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Mer. And, to sink in it, should you burden love:
Too great oppression for a tender thing.

Rom. Is love a tender thing? it is too rough,
Too rude, too boisterous; and it pricks like thorn.
Mer. If love be rough with you, be rough with love;
Prick love for pricking, and you beat love down.

Give me a case to put my visage in :

[Putting on a mask.

A visor for a visor !-what care I,

What curious eye doth quote deformities?
Here are the beetle-brows shall blush for me.
Ben. Come, knock, and enter; and no sooner in,
But every man betake him to his legs.

Rom. A torch for me: let wantons, light of heart,
Tickle the senseless rushes with their heels; 9
For I am proverb'd with a grandsire phrase—
I'll be a candle-holder and look on-

The game was ne'er so fair, and I am done.

Mer. Tut! dun's the mouse,10 the constable's own word :

If thou art dun, we 'll draw thee from the mire

Of this save reverence love, wherein thou stick'st

Up to the ears.-Come, we burn daylight, ho.11
Rom. Nay, that's not so.

I mean, sir, in delay
We waste our lights in vain, like lamps by day.
Take our good meaning; for our judgment sits
Five times in that, ere once in our five wits.

Rom. And we mean well in going to this mask;
But 'tis no wit to go.


Why, may one ask? Rom. I dreamt a dream to-night.


Rom. Well, what was yours?

And so did I.

That dreamers often lie.

Rom. In bed, asleep, while they do dream things true. Mer. O, then, I see, Queen Mab hath been with you.12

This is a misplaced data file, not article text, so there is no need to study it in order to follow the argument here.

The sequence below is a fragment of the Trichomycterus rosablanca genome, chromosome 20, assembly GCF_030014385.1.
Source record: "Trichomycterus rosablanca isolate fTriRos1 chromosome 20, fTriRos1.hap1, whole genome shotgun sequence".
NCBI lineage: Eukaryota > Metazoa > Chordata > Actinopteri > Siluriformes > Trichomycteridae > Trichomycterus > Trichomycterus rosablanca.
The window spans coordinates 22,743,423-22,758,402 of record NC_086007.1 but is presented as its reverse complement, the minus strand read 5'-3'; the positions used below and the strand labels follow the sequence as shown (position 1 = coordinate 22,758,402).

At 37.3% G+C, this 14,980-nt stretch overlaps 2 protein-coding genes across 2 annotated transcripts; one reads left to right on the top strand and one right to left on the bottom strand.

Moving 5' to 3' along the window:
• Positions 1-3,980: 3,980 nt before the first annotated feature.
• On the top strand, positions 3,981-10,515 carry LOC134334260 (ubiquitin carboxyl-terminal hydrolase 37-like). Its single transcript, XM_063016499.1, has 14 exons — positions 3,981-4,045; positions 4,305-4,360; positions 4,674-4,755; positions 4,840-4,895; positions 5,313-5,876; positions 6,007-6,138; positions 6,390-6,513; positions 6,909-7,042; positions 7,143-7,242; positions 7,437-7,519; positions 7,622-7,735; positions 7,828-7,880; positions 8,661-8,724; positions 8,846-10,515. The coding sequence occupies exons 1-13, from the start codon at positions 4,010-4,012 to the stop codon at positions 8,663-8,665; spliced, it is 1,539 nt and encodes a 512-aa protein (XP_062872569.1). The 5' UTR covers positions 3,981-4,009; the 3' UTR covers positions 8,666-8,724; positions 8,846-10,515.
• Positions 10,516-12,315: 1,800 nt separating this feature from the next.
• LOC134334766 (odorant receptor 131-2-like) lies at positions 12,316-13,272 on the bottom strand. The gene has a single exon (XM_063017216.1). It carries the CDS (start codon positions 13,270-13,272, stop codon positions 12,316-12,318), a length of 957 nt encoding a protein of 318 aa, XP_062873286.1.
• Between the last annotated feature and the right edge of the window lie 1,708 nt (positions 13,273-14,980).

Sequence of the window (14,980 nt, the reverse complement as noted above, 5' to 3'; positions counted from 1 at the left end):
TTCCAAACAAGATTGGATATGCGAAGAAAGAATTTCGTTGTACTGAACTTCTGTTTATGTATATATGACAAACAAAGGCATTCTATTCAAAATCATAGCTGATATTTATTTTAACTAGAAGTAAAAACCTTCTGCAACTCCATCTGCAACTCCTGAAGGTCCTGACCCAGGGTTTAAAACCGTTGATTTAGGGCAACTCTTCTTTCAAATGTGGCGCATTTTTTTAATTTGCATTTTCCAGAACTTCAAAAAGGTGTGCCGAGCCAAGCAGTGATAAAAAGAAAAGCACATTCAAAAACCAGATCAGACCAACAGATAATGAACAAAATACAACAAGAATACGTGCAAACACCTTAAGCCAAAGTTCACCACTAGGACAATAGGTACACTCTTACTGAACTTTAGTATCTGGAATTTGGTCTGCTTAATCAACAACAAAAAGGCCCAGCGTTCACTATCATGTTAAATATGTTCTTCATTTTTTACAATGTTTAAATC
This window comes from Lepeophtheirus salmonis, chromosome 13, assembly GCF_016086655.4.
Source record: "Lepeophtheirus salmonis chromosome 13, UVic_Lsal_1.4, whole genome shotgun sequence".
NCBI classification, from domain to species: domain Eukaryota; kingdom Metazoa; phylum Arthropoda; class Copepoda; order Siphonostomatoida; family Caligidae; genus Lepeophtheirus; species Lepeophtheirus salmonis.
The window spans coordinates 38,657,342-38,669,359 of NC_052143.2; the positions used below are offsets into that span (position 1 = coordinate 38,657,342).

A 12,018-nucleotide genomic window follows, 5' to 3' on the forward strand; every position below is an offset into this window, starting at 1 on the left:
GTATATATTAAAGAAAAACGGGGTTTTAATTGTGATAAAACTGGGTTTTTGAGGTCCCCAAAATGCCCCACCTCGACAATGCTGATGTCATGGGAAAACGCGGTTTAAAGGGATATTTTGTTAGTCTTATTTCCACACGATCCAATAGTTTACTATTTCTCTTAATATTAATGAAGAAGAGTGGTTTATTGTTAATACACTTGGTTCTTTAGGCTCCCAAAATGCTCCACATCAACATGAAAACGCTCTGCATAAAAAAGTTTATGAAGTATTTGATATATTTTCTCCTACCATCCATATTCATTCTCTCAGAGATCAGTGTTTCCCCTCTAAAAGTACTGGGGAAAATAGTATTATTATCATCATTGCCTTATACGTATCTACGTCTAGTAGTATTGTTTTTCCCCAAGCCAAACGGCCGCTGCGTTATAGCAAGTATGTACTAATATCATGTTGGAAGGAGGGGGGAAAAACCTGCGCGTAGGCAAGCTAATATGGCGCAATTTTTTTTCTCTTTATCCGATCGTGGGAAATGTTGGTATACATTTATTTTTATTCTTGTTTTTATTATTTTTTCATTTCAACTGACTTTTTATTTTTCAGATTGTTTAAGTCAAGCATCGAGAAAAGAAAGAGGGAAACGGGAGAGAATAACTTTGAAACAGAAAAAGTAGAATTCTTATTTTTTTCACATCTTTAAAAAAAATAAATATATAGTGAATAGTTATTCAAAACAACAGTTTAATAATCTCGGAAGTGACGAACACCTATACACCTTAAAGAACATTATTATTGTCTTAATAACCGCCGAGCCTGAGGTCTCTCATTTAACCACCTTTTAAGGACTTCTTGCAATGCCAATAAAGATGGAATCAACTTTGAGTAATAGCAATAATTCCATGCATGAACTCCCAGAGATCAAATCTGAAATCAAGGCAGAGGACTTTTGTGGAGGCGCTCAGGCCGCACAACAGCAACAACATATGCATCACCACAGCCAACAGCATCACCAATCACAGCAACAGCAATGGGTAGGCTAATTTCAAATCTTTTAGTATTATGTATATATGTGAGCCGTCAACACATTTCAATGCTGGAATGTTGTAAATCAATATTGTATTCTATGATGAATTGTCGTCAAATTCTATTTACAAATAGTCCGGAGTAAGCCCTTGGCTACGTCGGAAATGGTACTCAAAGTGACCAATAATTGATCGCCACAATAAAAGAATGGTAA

She is the fairies' midwife; and she comes In shape no bigger than an agate-stone On the forefinger of an alderman, Drawn with a team of little atomies Athwart men's noses as they lie asleep : Her wagon-spokes made of long spinners' legs, The cover, of the wings of grasshoppers; The traces, of the smallest spider's web; The collars, of the moonshine's watery beams; Her whip, of cricket's bone; the lash, of film ; Her wagoner, a small gray-coated gnat, Not half so big as a round little worm Prick'd from the lazy finger of a maid : Her chariot is an empty hazel-nut, Made by the joiner squirrel, or old grub, Time out o' mind the fairies' coach-makers. And in this state she gallops night by night Through lovers' brains, and then they dream of love : O'er courtiers' knees, that dream on court'sies straight: O'er lawyers' fingers, who straight dream on fees: O'er ladies' lips, who straight on kisses dream— Which oft the angry Mab with blisters plagues, Because their breaths with sweetmeats tainted are. Sometimes she gallops o'er a courtier's nose, And then dreams he of smelling out a suit: And sometimes comes she with a tithe-pig's tail, Tickling a parson's nose as 'a lies asleep, Then dreams he of another benefice: Sometimes she driveth o'er a soldier's neck, And then dreams he of cutting foreign throats, Of breaches, ambuscadoes, Spanish blades, Of healths five fathom deep; and then anon Drums in his ear, at which he starts, and wakes ; And, being thus frighted, swears a prayer or two, And sleeps again. This is that very Mab That plats the manes of horses in the night;